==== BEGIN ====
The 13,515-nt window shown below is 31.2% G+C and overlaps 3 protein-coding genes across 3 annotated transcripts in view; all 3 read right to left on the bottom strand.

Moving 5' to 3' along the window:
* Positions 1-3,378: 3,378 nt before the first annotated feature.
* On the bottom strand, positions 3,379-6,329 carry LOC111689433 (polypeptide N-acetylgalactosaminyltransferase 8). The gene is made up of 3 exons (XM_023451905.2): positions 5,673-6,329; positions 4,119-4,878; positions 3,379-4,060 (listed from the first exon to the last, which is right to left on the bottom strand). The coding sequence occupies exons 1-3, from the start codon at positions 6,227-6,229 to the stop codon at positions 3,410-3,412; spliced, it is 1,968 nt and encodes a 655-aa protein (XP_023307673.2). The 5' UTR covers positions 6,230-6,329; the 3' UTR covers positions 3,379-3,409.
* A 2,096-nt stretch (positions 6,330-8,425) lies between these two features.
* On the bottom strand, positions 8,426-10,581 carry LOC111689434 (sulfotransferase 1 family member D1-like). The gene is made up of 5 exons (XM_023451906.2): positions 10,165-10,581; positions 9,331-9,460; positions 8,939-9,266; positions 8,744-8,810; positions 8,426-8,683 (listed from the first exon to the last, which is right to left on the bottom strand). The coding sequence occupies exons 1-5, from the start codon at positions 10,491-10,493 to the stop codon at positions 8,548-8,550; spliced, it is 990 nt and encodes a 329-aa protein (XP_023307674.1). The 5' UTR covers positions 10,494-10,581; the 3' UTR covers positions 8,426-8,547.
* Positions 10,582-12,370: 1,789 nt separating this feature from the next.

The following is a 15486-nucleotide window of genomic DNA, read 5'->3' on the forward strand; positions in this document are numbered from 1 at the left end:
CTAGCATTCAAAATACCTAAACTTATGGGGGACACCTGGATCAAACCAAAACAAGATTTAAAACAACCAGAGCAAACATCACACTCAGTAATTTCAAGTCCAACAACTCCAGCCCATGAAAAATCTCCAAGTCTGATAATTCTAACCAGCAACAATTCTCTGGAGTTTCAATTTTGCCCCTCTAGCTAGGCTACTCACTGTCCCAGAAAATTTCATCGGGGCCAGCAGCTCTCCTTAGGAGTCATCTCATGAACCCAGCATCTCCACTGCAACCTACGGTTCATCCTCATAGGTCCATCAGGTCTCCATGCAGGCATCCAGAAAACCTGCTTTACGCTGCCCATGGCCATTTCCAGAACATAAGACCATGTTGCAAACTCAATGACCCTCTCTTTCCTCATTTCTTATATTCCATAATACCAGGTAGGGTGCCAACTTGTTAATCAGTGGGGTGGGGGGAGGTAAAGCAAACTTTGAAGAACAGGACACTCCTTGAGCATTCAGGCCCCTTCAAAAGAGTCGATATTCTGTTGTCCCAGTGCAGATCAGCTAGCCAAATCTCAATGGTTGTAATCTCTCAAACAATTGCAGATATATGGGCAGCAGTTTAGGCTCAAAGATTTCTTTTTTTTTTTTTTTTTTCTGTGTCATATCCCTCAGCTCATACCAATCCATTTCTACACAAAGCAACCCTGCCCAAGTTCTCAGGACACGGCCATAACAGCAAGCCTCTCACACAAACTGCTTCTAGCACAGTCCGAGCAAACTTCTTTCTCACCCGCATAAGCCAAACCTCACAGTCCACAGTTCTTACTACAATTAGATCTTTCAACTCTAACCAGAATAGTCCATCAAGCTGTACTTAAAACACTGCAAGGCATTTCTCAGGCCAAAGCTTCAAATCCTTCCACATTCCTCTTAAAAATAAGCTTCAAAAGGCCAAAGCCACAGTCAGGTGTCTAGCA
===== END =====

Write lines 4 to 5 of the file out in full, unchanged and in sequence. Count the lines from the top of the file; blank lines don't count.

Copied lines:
* On the bottom strand, positions 3,379-6,329 carry LOC111689433 (polypeptide N-acetylgalactosaminyltransferase 8). The gene is made up of 3 exons (XM_023451905.2): positions 5,673-6,329; positions 4,119-4,878; positions 3,379-4,060 (listed from the first exon to the last, which is right to left on the bottom strand). The coding sequence occupies exons 1-3, from the start codon at positions 6,227-6,229 to the stop codon at positions 3,410-3,412; spliced, it is 1,968 nt and encodes a 655-aa protein (XP_023307673.2). The 5' UTR covers positions 6,230-6,329; the 3' UTR covers positions 3,379-3,409.
* A 2,096-nt stretch (positions 6,330-8,425) lies between these two features.